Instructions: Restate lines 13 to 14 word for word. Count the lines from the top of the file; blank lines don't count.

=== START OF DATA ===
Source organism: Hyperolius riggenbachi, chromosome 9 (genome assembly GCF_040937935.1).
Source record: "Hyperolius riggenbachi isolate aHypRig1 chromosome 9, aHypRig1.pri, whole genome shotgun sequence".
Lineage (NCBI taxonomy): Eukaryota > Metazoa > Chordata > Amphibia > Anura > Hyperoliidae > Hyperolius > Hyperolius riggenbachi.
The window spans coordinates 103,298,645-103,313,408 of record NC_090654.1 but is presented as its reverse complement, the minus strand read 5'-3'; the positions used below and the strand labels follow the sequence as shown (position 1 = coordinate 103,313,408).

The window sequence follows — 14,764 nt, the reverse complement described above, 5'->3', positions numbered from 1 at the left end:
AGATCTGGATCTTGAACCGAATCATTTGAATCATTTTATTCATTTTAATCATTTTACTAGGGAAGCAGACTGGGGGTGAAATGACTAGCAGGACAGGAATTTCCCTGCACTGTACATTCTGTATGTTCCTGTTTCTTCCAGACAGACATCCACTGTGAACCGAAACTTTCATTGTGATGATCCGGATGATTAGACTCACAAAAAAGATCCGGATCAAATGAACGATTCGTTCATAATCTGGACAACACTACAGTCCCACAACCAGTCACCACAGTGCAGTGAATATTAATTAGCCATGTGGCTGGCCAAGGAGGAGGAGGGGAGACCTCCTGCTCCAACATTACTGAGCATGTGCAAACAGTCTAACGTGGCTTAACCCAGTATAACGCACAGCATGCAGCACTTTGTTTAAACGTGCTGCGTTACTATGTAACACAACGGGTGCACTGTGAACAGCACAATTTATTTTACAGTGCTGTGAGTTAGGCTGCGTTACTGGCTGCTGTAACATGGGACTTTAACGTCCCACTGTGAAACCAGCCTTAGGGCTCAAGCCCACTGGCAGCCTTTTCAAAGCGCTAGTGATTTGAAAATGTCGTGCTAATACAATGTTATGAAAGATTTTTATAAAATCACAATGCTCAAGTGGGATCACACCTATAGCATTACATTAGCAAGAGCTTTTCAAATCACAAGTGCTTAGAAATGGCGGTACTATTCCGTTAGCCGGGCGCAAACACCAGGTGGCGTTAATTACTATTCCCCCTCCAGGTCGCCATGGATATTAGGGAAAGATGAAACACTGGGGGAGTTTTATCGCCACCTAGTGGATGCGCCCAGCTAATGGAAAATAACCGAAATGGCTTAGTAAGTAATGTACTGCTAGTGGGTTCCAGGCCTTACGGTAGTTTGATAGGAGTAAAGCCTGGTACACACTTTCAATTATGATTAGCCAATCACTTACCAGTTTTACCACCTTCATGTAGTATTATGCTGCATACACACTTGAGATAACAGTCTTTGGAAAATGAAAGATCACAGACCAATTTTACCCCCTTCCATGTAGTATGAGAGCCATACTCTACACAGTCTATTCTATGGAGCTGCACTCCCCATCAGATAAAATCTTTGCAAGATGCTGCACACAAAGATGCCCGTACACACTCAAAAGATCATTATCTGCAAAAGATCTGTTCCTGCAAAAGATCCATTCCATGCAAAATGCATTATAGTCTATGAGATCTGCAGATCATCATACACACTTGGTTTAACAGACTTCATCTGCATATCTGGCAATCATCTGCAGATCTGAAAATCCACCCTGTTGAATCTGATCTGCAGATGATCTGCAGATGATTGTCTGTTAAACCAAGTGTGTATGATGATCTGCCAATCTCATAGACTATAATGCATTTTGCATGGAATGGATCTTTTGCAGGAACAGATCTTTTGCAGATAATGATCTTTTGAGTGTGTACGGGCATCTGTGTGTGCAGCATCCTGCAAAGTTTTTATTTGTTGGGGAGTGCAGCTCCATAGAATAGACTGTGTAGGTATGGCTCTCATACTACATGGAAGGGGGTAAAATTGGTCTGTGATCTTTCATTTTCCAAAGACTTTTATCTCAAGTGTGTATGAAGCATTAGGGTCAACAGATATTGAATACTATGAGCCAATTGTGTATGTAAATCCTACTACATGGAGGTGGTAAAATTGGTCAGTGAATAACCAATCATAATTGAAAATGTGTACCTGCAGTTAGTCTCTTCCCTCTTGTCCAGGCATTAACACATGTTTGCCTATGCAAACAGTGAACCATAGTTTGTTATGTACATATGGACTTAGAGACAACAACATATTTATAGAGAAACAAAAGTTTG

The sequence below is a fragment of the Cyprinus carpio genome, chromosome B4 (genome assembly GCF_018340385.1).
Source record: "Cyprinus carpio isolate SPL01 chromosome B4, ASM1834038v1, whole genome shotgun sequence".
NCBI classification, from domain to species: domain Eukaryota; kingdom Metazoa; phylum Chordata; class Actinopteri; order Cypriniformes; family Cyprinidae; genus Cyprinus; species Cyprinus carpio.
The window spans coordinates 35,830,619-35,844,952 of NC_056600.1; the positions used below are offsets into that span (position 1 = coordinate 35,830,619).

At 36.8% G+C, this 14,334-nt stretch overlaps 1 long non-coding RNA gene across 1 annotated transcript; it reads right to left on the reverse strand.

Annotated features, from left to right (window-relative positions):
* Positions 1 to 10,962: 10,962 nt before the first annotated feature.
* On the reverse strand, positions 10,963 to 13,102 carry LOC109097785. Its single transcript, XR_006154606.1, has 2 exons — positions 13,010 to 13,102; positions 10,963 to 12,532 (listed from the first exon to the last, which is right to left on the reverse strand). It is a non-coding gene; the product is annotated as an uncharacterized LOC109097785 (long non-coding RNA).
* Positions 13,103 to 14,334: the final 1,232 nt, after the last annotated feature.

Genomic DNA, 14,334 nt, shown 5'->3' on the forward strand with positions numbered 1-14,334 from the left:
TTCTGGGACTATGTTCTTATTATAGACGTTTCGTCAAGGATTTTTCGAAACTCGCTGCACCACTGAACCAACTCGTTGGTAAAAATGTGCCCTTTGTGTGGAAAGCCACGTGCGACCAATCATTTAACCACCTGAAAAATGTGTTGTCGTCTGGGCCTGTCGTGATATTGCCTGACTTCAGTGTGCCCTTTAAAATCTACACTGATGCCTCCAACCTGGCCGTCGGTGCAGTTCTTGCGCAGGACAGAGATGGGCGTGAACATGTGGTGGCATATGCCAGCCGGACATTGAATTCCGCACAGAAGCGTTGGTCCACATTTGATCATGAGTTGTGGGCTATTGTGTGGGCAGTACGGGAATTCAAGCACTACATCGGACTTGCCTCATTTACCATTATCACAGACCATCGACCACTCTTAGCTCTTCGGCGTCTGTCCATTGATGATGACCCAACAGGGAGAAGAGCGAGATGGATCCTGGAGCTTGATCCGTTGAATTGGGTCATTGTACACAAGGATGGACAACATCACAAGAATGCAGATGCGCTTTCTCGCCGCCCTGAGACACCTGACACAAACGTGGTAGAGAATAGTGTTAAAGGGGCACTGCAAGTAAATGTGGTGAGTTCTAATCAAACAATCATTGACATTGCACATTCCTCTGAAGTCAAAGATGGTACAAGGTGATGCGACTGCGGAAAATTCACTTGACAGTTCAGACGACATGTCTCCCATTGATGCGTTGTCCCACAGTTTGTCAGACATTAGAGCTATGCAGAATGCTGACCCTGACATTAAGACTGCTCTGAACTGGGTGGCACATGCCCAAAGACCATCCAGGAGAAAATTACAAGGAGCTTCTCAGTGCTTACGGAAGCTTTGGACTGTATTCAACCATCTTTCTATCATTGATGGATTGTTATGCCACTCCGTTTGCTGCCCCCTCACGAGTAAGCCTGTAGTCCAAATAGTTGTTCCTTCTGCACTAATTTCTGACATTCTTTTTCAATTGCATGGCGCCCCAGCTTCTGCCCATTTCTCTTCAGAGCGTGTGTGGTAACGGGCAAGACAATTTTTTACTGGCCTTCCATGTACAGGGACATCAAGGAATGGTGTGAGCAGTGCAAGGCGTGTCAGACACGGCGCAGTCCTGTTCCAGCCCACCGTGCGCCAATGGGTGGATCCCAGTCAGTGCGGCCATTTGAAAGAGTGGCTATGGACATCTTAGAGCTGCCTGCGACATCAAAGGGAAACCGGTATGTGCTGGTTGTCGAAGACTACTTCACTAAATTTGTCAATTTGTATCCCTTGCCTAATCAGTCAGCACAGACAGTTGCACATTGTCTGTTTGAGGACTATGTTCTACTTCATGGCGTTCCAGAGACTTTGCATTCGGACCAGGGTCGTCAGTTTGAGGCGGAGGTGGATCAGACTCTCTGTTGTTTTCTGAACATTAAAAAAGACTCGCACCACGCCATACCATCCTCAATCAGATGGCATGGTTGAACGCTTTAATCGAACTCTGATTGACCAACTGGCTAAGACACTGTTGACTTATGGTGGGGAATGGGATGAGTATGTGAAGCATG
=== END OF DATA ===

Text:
* Positions 1 to 10,962: 10,962 nt before the first annotated feature.
* On the reverse strand, positions 10,963 to 13,102 carry LOC109097785. Its single transcript, XR_006154606.1, has 2 exons — positions 13,010 to 13,102; positions 10,963 to 12,532 (listed from the first exon to the last, which is right to left on the reverse strand). It is a non-coding gene; the product is annotated as an uncharacterized LOC109097785 (long non-coding RNA).